Today we’re talking preparation, specifically basketball prep. Prep is arguably the single most important aspects of sportscasting. You can be an average play-caller and have good prep and churn out a good broadcast. But a stellar play-caller with poor prep will execute a bad broadcast every single time.
Knowing your stuff will not only make you feel more confident as a sportscaster, but it will help get you out of tough situations on air, make for a more interesting broadcast and paint you in a better light to prospective (or current) employers.
Say the Damn Score’s Logan Anderson recently tackled this on his sportscasting blog, by detailing his basketball prep. The beautiful thing about sportscasting is that everyone does it a bit different, so while Logan’s process won’t work for everyone, it’s a great look at how a talented sportscaster executes the pre-planning for his broadcast and how he filters it into his broadcast.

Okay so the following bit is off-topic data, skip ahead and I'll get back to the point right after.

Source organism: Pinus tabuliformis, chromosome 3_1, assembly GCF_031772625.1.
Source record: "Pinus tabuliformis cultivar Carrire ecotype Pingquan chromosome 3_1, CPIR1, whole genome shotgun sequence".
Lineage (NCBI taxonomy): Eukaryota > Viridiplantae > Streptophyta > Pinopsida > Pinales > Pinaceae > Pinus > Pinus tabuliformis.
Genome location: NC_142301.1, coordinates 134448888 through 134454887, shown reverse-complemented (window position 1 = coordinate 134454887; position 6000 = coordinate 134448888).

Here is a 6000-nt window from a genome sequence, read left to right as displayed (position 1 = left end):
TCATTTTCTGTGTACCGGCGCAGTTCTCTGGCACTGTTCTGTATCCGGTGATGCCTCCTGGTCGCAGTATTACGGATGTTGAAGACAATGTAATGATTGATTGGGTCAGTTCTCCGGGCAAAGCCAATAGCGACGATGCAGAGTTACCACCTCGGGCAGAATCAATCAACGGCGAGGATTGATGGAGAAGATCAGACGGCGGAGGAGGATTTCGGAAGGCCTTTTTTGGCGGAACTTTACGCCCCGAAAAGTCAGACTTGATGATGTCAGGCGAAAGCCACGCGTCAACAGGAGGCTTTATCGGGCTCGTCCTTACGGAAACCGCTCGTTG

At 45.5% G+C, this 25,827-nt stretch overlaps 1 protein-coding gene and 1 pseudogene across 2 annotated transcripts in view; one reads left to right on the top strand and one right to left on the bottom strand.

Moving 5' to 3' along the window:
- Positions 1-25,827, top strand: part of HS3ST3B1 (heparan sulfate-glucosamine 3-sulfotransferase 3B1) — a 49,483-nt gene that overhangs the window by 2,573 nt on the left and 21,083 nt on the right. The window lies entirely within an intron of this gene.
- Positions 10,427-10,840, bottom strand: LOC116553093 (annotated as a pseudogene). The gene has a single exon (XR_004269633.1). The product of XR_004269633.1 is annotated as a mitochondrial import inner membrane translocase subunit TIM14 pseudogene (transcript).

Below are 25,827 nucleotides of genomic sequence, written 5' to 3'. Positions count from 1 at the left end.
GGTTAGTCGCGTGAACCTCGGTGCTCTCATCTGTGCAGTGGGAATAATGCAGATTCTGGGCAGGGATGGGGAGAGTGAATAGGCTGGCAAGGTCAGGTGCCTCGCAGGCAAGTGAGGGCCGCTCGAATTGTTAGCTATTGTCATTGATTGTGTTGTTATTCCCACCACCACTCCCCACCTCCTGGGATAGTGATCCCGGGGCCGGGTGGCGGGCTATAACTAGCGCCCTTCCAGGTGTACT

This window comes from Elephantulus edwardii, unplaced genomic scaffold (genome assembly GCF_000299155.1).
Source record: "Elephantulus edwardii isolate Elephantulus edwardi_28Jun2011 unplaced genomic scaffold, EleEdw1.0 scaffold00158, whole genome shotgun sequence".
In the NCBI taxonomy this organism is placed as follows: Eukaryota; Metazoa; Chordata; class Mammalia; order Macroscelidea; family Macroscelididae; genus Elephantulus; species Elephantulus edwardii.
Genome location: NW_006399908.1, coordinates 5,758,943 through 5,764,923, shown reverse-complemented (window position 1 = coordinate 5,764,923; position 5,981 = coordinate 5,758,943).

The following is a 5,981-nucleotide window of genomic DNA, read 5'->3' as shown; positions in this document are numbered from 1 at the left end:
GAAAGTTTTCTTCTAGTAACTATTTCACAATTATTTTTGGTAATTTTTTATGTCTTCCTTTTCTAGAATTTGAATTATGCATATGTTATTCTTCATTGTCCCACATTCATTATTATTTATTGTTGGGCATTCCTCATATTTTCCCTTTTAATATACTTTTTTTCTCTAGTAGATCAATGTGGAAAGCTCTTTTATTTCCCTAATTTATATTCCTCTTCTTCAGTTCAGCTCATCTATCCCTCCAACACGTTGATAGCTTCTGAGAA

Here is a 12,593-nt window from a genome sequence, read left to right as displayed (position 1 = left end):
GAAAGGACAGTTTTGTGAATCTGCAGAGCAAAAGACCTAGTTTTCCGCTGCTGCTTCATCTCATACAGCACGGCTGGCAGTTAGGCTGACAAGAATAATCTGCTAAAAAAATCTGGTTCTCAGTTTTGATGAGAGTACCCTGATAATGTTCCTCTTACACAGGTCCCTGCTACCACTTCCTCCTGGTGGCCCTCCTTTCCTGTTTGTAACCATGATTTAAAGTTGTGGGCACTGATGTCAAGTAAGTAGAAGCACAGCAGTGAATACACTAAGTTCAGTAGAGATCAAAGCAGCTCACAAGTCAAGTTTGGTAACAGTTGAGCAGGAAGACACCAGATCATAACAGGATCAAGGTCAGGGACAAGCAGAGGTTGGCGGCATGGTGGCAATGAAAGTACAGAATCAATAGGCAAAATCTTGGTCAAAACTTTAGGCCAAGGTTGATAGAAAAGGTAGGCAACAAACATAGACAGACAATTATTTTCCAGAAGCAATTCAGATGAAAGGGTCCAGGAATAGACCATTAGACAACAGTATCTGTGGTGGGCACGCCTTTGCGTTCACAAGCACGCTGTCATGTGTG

My preparation goals have changed a bit from covering small college to now covering local small town high school. When I covered small college, I really dug for every little biographical tidbit I could find. I called SID’s, pored over stats, talked with opposing media, and watched any highlights or video I could find on YouTube.
I was extremely frustrated the first month or so of doing high school sports because I tried to do things the same way, and it became apparent very quickly that much of the information I was used to having was simply not available. There are no public stats available, most teams had no opposing media coverage, and SID’s are not a thing at that level.
What I quickly found is that coaches are your lifeblood, and to them we are not a priority. Most of them, in addition to coaching, are either teachers or have jobs outside of the school district. This is important because the first key to prepping for high schools games is to build relationships with coaches. If you are the voice of a team, you have to start with the coaches for your team. You don’t have to be best friends, but you have to establish a relationship and prove yourself trustworthy. Over time trust grows and there is a great chance that they will start to share more and more inside perspective about what makes their team tick.
Click here for the full article on Logan’s basketball prep.